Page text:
Fitch: Global Sovereign Downgrades Set for a Record Year

LAGOS, Nigeria, Capital Markets in Africa: Fitch Ratings-London-07 July 2016: Sovereign credit ratings are on track for a record number of downgrades in 2016, driven by the impact of lower commodity prices in emerging market economies, Fitch Ratings says in its latest bi-annual Sovereign Review and Outlook. There were 15 downgrades in 1H16 compared with the previous annual high of 20 in 2011, and 22 ratings are on Negative Outlook, suggesting this year’s final total is likely to exceed that of 2011.

Lower commodity prices continue to be the single most important factor responsible for downward sovereign ratings momentum. Seven of the 10 most commodity-dependent sovereigns rated by Fitch have been downgraded in 2016 or are on Negative Outlook. All are in emerging markets.

The partial recovery in commodity prices in 1H16 has led to improved market sentiment towards emerging markets, but not necessarily to improvements in sovereign credit fundamentals. Public and external finances in a number of commodity-exporting countries are not yet aligned with the new structurally-lower price environment.

The Middle East and Africa region accounts for more than half of the negative rating actions in 1H16 and 10 of the 22 Negative Outlooks assigned currently. Unlike 2011, when the previous record-number of sovereign downgrades was concentrated in investment-grade sovereigns, this year’s ratings deterioration is led by speculative-grade credits. As of end-June, the ratings of more than one in three sovereigns in the ‘B’ and ‘BB’ categories had a Negative Outlook.

From a regional perspective, the significance of the UK’s pending exit from the EU is difficult to overstate. The short-term economic impact of the vote to leave the EU will be decidedly negative in the UK, leading us to downgrade the UK’s rating to AA and assign a Negative Outlook on 27 June. We revised our GDP growth forecasts lower for 2016-2018, and project a corresponding deterioration in the fiscal balance and consequent rise in government debt as a share of GDP. There is considerable uncertainty over the political outlook, and no agreement as yet on when the country should trigger Article 50 of the Treaty on European Union, the formal mechanism for EU withdrawal.

Fitch believes that developments in the UK make it more probable that populist or Eurosceptic movements find greater support elsewhere in the EU, providing added impetus for political fragmentation and polarisation trends that became evident in the aftermath of the eurozone crisis. A referendum in Italy in October on constitutional reform will be another test of populist pressures and could trigger political instability.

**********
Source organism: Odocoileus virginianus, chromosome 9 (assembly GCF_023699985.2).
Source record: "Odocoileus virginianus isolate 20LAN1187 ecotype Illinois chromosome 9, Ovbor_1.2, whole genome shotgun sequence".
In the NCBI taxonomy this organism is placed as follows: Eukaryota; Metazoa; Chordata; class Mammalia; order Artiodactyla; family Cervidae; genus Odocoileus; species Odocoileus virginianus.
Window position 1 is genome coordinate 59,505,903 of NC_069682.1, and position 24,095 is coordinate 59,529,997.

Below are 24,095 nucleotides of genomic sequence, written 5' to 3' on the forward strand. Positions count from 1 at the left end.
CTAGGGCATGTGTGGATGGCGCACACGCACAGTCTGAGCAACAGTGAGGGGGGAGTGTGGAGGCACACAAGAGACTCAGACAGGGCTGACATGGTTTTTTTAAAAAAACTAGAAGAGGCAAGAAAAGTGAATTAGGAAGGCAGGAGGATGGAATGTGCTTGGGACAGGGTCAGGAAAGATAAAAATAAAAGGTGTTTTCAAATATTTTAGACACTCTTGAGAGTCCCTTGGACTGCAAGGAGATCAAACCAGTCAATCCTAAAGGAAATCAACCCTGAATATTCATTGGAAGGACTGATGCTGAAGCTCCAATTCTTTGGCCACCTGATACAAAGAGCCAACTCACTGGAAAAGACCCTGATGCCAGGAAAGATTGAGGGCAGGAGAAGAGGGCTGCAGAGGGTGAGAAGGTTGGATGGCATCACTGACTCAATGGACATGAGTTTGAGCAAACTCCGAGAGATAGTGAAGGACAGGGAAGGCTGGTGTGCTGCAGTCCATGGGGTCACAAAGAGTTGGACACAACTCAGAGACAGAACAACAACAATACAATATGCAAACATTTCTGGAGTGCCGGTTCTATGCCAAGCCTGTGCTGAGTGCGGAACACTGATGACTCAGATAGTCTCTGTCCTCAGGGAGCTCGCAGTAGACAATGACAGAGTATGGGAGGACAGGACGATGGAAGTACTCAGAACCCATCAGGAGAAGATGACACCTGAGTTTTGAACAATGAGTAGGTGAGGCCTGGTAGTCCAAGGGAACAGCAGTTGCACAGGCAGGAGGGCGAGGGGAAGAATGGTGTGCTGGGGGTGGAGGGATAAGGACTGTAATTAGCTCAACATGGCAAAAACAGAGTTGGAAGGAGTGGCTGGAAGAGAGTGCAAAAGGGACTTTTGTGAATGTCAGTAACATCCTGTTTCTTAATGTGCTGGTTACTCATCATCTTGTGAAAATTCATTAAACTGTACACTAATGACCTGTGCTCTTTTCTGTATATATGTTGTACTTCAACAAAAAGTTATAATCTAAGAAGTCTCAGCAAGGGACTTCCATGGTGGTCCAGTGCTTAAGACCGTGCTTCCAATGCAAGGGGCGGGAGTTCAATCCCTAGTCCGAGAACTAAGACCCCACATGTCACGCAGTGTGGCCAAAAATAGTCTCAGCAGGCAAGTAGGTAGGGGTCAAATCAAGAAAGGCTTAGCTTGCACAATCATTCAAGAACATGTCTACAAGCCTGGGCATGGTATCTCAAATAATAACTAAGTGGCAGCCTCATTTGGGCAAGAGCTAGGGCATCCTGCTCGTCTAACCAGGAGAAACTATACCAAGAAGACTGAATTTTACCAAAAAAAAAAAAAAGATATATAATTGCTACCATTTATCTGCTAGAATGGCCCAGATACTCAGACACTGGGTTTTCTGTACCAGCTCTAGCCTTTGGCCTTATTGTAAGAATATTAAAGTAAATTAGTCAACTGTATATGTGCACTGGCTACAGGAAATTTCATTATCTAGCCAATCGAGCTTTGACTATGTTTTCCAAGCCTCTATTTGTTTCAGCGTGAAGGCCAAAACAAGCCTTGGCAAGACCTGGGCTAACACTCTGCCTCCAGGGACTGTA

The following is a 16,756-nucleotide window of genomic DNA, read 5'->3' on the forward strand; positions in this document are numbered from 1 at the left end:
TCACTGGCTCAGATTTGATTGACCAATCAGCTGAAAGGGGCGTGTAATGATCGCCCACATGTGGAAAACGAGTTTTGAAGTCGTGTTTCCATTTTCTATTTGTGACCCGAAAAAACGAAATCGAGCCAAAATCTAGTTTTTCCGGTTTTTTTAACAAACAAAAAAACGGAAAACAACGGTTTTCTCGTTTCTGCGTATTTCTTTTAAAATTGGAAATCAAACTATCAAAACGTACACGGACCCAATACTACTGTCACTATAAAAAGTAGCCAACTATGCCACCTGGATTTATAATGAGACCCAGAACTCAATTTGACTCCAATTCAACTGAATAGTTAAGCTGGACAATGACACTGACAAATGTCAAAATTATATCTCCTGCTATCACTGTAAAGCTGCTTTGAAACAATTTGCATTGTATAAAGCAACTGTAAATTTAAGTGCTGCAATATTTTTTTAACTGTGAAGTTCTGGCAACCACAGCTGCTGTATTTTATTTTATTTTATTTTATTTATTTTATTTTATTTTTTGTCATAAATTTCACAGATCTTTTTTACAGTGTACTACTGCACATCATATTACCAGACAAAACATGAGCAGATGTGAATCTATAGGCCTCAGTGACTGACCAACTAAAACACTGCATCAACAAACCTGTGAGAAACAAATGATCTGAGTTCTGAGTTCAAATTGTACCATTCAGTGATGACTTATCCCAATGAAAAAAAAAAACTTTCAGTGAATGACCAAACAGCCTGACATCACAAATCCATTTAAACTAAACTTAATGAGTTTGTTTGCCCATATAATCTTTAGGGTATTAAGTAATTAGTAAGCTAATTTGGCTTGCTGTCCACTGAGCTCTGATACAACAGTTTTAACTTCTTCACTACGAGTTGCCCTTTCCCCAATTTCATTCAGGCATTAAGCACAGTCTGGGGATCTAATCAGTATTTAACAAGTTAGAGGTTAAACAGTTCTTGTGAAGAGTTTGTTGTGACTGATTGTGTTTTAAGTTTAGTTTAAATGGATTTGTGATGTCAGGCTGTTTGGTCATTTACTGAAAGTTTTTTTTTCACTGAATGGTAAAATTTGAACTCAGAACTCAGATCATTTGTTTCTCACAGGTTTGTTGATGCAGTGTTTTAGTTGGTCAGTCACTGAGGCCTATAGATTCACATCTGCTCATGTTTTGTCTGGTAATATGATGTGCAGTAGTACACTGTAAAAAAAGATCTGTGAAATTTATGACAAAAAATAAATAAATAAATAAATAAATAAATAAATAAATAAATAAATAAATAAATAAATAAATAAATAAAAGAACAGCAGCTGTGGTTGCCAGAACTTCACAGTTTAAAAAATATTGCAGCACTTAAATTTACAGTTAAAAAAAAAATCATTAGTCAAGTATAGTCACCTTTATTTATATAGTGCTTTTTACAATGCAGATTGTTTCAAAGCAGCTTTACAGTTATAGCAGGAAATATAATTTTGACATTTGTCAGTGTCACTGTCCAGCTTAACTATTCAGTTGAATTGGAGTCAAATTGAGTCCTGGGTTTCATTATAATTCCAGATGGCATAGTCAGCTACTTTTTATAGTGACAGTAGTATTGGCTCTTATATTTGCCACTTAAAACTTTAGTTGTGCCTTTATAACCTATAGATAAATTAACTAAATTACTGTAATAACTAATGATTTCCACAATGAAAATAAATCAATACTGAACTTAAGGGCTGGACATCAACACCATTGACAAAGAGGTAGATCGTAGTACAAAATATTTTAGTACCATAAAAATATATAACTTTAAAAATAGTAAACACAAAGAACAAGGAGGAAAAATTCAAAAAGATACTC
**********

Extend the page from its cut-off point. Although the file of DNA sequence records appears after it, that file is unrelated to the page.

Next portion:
Europe’s political backdrop could have negative implications for sovereign ratings, as fiscal consolidation may drop further down the list of policy priorities. An easing of fiscal policy in the eurozone has already been evident, prompted by the shift of focus to issues surrounding migration and security, and austerity fatigue. In addition, the fiscal space made available by lower interest rates is not being used to bring fiscal deficits down. Several eurozone sovereigns have comparatively high government debt levels, which are likely to remain effective rating constraints.

Markets reacted positively in 1H16 to accelerated Chinese credit growth and other signs of activity picking up in response to policy easing, but volatility is likely to persist as long as Chinese policymakers send mixed signals with respect to addressing the country’s corporate debt problem. Fitch expects higher US interest rates and a stronger US dollar to result in renewed downward pressure on the renminbi later this year, with possible regional implications.

In the US, Fitch recently revised down its US GDP growth forecasts, but we still expect the Federal Reserve to raise policy rates by year-end. Latin America is headed for its second consecutive year of contractions as it faces subdued commodity prices, weak external demand (notably China, relative to previous growth rates) and tighter external financing conditions. Larger government deficits and tepid growth combined with currency depreciations are contributing to rising government debt.

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